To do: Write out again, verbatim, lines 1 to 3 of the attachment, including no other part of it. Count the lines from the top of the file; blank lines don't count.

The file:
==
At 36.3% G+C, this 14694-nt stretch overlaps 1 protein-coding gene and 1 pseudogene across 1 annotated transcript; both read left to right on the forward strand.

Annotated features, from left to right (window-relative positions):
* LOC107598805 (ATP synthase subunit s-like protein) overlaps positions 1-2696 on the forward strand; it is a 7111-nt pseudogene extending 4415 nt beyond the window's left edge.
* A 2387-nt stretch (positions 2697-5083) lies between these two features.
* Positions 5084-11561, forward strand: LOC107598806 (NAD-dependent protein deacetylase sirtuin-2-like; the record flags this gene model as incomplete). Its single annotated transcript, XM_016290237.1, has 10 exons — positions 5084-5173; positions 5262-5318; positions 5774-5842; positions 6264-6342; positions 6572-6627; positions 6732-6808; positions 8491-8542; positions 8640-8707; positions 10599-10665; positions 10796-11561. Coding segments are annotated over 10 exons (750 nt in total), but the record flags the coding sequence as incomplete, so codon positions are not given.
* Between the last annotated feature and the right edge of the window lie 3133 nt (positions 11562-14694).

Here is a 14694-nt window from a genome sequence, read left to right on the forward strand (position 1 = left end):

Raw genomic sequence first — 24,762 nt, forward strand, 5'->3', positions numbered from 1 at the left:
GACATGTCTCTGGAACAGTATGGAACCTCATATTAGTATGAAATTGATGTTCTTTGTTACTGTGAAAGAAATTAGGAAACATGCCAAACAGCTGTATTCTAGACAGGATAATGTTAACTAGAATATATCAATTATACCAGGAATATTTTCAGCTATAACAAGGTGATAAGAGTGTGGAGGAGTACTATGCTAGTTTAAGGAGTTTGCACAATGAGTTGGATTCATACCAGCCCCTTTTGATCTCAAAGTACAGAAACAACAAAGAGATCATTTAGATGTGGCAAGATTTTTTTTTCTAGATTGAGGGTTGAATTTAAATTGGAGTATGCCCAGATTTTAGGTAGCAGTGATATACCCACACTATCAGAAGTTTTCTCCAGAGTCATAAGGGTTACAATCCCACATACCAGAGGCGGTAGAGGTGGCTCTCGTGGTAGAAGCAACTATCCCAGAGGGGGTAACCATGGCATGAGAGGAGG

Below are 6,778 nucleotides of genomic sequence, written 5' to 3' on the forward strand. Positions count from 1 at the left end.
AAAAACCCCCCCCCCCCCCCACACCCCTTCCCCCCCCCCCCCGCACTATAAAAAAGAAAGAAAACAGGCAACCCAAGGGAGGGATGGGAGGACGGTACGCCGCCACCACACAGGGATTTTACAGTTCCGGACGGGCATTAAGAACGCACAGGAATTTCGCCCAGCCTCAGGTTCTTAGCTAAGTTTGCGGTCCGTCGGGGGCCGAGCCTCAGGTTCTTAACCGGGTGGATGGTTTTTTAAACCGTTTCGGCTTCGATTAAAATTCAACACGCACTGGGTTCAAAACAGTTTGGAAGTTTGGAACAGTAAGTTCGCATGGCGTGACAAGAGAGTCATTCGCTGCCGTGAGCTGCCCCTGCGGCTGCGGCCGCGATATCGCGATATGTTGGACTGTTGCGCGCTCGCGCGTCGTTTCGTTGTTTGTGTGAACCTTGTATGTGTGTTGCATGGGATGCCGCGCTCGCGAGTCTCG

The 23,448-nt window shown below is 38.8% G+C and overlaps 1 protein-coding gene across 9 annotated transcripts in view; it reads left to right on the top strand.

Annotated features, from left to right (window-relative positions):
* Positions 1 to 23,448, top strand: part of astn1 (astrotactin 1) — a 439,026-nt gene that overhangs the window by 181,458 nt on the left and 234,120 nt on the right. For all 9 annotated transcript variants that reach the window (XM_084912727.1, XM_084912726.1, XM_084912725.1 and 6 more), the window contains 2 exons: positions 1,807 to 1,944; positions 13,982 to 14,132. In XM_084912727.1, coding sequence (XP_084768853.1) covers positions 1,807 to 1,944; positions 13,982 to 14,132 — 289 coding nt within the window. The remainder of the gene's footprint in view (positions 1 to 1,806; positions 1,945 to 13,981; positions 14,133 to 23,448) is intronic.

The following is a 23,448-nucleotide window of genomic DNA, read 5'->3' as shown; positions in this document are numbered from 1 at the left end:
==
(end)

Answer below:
At 36.3% G+C, this 14694-nt stretch overlaps 1 protein-coding gene and 1 pseudogene across 1 annotated transcript; both read left to right on the forward strand.

Annotated features, from left to right (window-relative positions):
* LOC107598805 (ATP synthase subunit s-like protein) overlaps positions 1-2696 on the forward strand; it is a 7111-nt pseudogene extending 4415 nt beyond the window's left edge.